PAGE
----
A pilot analysis in schumannetal2020discrete shows that words largely overlap between a source text and its reference summary. This explains the high performance of such a word extraction approach, being a stateoftheart unsupervised summarization system and outperforming strong competitors, e.g., cycle consistency wanglee2018learning; baziotisetal2019seq.
2.2 NonAutoregressive Model for Summarization
Despite the high performance, such editbased search has several drawbacks. First, the search process is slow because hundreds of local search steps are needed to obtain a highquality summary. Second, their approach only extracts the original words with order preserved. Therefore, the generated summary is restricted and may be noisy.
To this end, we propose a NonAutoregressive approach to Unsupervised Summarization (NAUS) by learning from the search results. In this way, the machine learning model can smooth out the search noise and is much faster, largely alleviating the drawbacks of searchbased summarization. Compared with training an autoregressive model from search NEURIPS2020_7a677bb4, nonautoregressive generation predicts all the words in parallel, further improving inference efficiency by several times.
Moreover, a nonautoregressive model enables us to design an encoderonly architecture, which is more suited to the summarization task due to the strong correspondence between input and output, which cannot be fully utilized by encoder–decoder models, especially autoregressive ones.
Specifically, we propose to use multilayer Transformer attentionisallyouneed
as the nonautoregressive architecture for summarization. Each Transformer layer is composed of a multihead attention sublayer and a feedforward sublayer. Additionally, there is a residual connection in each sublayer, followed by layer normalization.
Let be the representation at the th layer, where is the number of words and is the dimension. Specially, the input layer is the embeddings of words. Suppose we have attention heads. The output of the head in the th attention sublayer is , where , , and
are matrices calculated by three distinct multilayer perceptrons (MLPs) from
; is the attention dimension.Multiple attention heads are then concatenated:
where is a weight matrix.
Then, we have a residual connection and layer normalization by
(2) 
Further, an MLP sublayer processes , followed by residual connection and layer normalization, yielding the th layer’s representation
(3) 
The last Transformer layer is fed to
to predict the words of the summary in a nonautoregressive manner, that is, the probability at the
th step is given by , where is the th row of the matrix and is the weight matrix.It is emphasized that, in the vocabulary, we include a special blank token , which is handled by dynamic programming during both training and inference (§2.3). This enables us to generate a shorter summary than the input with such a multilayer Transformer.
Our model can be thought of as an encoderonly architecture, differing from a typical encoder–decoder model with cross attention attentionisallyouneed; baziotisetal2019seq; zhourush2019simple. Previously, sunon propose a seemingly similar model to us, but put multiple endofsequence (EOS) tokens at the end of the generation; thus, they are unable to maintain the correspondence between input and output. Instead, we allow blank tokens scattering over the entire sentence; the residual connections in Eqns (2) and (3) can better utilize such input–output correspondence for summarization.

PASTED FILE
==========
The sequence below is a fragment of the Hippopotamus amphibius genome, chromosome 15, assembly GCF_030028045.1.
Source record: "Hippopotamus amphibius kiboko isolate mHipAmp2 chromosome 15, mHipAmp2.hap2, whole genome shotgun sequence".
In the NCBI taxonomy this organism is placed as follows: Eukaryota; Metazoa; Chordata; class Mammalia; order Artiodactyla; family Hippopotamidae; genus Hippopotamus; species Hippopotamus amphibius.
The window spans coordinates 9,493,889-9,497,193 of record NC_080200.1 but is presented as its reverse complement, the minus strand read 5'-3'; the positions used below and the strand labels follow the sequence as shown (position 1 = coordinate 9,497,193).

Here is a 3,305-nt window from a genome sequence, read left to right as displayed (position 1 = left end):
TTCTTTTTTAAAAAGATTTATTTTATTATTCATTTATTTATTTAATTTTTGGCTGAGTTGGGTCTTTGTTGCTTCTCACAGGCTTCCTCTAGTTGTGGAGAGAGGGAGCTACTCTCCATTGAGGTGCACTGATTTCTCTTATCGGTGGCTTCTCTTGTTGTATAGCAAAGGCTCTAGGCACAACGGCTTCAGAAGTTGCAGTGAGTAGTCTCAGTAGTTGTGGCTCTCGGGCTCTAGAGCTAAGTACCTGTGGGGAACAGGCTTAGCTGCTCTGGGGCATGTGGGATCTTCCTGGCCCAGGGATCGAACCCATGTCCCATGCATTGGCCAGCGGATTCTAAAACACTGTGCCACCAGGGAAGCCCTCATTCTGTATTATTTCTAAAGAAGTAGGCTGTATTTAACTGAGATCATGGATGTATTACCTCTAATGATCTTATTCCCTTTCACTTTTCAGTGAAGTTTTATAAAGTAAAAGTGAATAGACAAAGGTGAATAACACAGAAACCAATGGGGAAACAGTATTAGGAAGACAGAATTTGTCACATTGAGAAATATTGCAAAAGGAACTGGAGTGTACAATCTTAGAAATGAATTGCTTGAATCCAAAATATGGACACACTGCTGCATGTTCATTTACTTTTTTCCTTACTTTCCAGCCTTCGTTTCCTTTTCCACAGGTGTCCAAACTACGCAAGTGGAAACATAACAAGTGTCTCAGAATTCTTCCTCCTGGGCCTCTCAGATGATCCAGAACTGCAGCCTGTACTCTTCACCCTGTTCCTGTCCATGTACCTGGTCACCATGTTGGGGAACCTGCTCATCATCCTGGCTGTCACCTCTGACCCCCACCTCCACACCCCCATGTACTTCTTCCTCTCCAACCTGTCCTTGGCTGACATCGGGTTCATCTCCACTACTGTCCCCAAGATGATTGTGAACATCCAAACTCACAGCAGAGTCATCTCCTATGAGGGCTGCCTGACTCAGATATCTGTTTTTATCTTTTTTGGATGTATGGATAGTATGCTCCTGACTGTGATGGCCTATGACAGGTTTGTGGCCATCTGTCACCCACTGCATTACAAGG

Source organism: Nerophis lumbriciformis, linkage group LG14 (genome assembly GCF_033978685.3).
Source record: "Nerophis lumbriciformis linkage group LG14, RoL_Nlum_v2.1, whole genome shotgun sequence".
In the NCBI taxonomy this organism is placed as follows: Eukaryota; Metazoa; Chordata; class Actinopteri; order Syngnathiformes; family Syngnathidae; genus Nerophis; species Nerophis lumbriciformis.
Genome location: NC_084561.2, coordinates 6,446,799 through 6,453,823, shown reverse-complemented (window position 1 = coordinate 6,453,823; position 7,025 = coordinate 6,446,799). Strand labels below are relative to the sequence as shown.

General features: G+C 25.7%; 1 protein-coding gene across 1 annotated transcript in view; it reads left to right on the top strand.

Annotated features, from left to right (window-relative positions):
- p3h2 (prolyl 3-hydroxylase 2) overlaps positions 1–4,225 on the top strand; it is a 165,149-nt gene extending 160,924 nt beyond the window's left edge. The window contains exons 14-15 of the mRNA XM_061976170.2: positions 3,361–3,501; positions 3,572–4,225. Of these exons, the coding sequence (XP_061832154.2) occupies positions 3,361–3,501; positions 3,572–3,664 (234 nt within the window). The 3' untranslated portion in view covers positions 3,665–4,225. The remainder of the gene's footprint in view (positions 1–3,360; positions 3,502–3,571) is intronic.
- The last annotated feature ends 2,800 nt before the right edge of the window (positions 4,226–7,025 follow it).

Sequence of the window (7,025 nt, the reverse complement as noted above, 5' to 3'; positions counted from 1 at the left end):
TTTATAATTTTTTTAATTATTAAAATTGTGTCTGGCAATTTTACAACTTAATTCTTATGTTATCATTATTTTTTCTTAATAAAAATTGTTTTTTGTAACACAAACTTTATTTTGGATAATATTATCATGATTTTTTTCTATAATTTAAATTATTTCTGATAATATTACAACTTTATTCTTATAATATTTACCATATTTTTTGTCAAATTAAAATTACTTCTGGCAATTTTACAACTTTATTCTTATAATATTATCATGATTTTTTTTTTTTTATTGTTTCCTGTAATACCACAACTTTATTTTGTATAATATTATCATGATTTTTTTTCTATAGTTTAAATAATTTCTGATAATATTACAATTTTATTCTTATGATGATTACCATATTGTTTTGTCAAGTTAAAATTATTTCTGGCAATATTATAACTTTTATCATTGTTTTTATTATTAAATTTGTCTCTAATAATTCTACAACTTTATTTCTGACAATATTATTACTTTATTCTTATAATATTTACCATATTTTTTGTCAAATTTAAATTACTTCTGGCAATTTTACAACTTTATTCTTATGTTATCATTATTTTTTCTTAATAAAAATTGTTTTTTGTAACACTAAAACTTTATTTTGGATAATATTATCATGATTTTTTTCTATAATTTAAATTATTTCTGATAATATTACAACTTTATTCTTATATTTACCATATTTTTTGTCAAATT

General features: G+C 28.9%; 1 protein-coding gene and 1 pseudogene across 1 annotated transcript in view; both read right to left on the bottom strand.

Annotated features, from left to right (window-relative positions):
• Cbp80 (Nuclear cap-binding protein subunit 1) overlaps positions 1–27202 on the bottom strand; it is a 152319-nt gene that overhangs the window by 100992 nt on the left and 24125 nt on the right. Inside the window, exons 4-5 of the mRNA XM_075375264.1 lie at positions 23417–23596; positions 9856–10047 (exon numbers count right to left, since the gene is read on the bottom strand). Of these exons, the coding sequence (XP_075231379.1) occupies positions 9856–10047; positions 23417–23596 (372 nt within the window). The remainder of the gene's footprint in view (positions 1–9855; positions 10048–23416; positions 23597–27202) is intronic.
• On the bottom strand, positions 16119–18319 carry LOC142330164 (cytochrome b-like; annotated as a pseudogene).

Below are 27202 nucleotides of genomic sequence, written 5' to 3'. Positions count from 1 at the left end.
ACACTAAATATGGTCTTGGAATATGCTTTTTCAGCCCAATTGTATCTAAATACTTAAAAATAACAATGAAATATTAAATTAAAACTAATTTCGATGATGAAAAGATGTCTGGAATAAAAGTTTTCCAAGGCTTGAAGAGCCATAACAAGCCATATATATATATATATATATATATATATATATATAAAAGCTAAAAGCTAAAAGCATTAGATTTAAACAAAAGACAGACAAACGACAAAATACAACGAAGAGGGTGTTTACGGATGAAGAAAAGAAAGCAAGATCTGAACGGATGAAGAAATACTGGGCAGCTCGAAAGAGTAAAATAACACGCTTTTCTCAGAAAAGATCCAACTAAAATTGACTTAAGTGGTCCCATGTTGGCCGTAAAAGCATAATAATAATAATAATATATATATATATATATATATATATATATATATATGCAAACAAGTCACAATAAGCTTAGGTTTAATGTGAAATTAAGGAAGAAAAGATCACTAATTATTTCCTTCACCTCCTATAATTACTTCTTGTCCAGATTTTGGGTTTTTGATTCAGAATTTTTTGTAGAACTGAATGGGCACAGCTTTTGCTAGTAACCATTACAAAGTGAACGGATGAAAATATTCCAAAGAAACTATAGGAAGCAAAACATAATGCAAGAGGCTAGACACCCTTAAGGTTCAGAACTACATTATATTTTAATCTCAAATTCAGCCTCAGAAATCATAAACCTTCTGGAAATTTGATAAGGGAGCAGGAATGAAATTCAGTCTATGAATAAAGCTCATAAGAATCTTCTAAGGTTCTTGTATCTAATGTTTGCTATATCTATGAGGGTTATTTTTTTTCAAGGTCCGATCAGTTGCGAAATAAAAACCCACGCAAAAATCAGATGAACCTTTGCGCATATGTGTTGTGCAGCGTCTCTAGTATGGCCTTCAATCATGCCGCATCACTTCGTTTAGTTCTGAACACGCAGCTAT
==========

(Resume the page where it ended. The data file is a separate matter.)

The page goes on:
2.3 Training and Inference
In this section, we first introduce the Connectionist Temporal Classification (CTC) training. Then, we propose a lengthcontrol decoding approach for summary generation.
CTC Training. The Connectionist Temporal Classification (CTC, 10.1145/1143844.1143891) algorithm allows a special blank token in the vocabulary, and uses dynamic programming to marginalize out such blank tokens, known as latent alignment sahariaetal2020non. In addition, nonautoregressive generation suffers from a common problem that words may be repeated in consecutive steps gu2017non; leedeterministic; thus, CTC merges repeated words unless separated by . For example, the sequence of tokens is reduced to the text , denoted by .
Concretely, the predicted likelihood is marginalized over all possible fillings of , i.e., all possible token sequences that are reduced to the groundtruth text:
(4) 
where is the probability of generating a sequence of tokens . Although enumerating every candidate in is intractable, such marginalization fortunately can be computed by dynamic programming in an efficient way.
Let be the marginal probability of generating up to the th decoding slot. Moreover, is defined to be the probability that is all , thus not having matched any word in . The variable can be further decomposed into two terms , where the first term is such probability with , and the second term . Apparently, the initialization of variables is
(5)  
(6)  
(7)  
(8) 
Eqn. (7) is because, at the first prediction slot, the empty token does not match any target words; Eqn. (8) is because the predicted non first token must match exactly the first target word.
The recursion formula for is
since the newly predicted token with probability does not match any target word, inheriting .
The recursion formula for is
Here, is not , so we must have , having the predicted probability .